HOW should other Western leaders best manage President Trump’s toddler temperament? The United States’ allies were wrong-footed when Washington announced that it had killed the powerful Iranian general Qassem Soleimani. Assassinations as a tool of foreign policy had been illegal in the US since the 1970s, when the more nefarious activities of the CIA were exposed during the Cold War.
But President Trump’s action also seemed a wild one-off that did not fit into any wider strategic plan. Contradictory official announcements appeared to confirm this. The killing was designed to deter Iran from attacks — but the US was deploying thousands more troops to the region in case it increased attacks. The strike was designed to change the behaviour of Iran’s surviving leaders — or to cow them, since their behaviour would never change.
It was all as incoherent as the wider Trump policy on the Middle East, where he has proclaimed himself, by turns, a once-in-a-generation peacemaker, a belligerent opponent of Iran, the president who will withdraw American soldiers from foreign wars, and a fierce opponent of Islamic State (as was the Iranian general he has just had killed).
The publication — and then retraction — of a draft letter confirming the withdrawal of US troops from Baghdad added a sense of incompetence to the irresponsibility. President Trump’s assertion that he has 52 further bombing targets, including ancient Persian cultural sites — to reflect the 52 Americans held hostage in Iran in 1979 — smacked of a man casting wildly around for old grievances to justify new recklessness.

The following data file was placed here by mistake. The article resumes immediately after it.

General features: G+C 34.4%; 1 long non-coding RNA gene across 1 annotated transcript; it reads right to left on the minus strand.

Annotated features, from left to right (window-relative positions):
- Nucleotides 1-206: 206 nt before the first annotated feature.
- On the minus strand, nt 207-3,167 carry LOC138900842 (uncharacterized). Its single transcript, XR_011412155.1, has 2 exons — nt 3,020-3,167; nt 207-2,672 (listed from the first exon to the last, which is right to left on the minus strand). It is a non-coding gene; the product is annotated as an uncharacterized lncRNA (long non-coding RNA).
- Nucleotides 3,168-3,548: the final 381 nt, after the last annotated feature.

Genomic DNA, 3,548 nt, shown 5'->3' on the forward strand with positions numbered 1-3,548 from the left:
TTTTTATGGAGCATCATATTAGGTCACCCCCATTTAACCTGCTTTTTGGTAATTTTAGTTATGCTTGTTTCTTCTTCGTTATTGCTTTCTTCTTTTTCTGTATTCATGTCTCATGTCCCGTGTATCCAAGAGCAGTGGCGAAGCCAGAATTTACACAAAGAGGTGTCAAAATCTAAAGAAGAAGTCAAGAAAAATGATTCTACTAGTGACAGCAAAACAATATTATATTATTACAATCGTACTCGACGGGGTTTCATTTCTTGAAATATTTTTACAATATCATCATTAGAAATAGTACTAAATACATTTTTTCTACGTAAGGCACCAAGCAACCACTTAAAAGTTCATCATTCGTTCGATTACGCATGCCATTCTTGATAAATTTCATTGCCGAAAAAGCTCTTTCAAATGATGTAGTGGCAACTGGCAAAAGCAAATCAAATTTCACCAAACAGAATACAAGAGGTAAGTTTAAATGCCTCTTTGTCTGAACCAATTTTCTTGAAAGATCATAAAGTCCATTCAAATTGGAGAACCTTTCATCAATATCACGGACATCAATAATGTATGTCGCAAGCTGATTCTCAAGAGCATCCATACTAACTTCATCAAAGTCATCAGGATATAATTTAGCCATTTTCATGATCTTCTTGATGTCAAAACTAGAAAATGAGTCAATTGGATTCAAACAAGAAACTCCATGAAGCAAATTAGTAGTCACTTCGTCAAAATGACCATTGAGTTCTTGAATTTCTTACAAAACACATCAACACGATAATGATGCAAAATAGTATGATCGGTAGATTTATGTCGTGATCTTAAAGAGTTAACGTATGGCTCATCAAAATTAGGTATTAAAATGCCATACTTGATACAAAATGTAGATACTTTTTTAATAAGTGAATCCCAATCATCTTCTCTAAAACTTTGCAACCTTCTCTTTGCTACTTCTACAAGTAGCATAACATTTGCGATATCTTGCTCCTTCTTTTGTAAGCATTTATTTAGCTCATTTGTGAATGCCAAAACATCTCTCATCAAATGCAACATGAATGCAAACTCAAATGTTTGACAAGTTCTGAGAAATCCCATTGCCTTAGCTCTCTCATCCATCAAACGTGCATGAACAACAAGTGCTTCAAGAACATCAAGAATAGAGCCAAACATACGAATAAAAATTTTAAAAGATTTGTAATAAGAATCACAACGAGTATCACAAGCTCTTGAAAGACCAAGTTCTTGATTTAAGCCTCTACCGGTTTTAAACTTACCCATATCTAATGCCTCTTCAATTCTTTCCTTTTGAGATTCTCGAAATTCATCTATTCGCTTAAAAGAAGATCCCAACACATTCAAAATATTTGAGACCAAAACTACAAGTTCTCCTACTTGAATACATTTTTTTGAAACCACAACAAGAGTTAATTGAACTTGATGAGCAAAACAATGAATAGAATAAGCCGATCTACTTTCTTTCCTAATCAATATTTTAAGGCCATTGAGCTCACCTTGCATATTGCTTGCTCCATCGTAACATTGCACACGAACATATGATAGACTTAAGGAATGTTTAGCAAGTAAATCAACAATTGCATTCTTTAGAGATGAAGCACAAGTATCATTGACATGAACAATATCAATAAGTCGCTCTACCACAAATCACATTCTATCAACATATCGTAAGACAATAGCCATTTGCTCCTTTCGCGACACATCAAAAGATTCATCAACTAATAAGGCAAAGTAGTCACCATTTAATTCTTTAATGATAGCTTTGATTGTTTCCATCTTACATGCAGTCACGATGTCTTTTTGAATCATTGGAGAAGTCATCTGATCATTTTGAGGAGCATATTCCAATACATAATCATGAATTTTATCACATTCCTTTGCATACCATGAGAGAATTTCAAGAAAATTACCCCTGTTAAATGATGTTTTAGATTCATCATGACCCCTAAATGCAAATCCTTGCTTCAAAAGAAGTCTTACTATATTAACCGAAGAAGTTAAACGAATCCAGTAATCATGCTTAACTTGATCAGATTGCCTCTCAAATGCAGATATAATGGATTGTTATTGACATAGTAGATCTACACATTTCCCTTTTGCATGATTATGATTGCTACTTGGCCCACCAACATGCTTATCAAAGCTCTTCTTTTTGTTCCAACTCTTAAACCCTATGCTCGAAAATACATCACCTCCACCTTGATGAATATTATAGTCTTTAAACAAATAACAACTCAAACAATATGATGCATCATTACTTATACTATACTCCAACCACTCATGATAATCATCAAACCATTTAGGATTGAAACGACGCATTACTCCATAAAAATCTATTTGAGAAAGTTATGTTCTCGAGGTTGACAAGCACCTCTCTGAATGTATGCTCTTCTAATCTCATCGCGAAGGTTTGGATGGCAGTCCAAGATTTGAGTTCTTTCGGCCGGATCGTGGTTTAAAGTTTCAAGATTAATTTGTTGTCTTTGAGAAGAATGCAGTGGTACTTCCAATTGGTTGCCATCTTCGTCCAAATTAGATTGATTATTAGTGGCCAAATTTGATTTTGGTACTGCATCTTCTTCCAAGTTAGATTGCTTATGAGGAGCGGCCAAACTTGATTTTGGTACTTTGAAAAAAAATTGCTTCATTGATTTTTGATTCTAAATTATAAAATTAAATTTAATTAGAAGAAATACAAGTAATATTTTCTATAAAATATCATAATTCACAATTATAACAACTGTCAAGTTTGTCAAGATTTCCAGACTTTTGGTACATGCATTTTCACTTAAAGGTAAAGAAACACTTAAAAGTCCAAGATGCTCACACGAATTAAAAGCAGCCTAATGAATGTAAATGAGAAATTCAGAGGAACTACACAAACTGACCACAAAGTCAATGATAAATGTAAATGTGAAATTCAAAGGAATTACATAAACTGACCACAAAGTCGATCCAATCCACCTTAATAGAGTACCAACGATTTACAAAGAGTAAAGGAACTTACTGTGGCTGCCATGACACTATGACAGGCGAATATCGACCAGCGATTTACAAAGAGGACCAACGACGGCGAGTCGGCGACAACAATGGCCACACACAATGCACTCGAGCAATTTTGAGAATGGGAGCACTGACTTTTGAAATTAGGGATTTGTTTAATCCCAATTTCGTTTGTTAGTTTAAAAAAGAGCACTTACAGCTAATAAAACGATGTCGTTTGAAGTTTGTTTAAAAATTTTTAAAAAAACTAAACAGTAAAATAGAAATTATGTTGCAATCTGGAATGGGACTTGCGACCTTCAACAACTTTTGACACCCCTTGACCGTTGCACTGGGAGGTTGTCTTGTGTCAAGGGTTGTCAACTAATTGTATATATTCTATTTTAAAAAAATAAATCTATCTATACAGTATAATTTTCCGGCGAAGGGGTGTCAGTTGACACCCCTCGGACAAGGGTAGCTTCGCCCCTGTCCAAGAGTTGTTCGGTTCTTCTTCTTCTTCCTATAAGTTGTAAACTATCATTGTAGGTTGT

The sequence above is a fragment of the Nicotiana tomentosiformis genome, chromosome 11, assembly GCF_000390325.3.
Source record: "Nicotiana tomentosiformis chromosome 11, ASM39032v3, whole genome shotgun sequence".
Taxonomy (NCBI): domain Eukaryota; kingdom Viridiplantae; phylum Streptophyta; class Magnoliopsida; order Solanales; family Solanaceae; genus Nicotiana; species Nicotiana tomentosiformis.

The US has an unhappy history of Hollywood-style thinking that bumping off the Bad Guy will solve all the problems. Yet, when it got rid of Saddam, things got worse in Iraq. It was the same when Gaddafi was removed in Libya. After the US killed Osama bin Laden, al-Qaeda grew into the terrifying Islamic State.
Still, it has all taken the heat off President Trump’s impeachment. It is a well-worn political tactic to use a foreign adventure to divert attention from a domestic crisis. It is a measure of President Trump’s lack of judgement that this particular diversion merely underscores how unfit he is for office. But the Republican majority in the Senate will keep him safe in the White House, even if safe is not the word to apply to the rest of us.
How will the Iranians exact the revenge that they have threatened? With such mixed signals from Washington, and Teheran’s fear of a real existential threat, the space has been opened up for serious miscalculation. The reaction of politicians in Europe has been measured. A joint French-German-British statement expressed concern about “the negative role Iran has played in the region”, but called on both sides to stop “the current cycle of violence in Iraq”. Perhaps they also realise that Iran has a part to play in the balance of power which prevents an unhealthy US-Israeli-Saudi alliance dominating the Middle East entirely.
Boris Johnson has been uncharacteristically, and commendably, circumspect. The crisis highlights Britain’s post-Brexit dilemma. Mr Johnson’s need for a good trade deal with the US pushes him nearer to our unreliable ally than is comfortable. But the memory of Tony Blair’s unhappy reputation as the “poodle” of George Bush over the original Iraq War must also linger.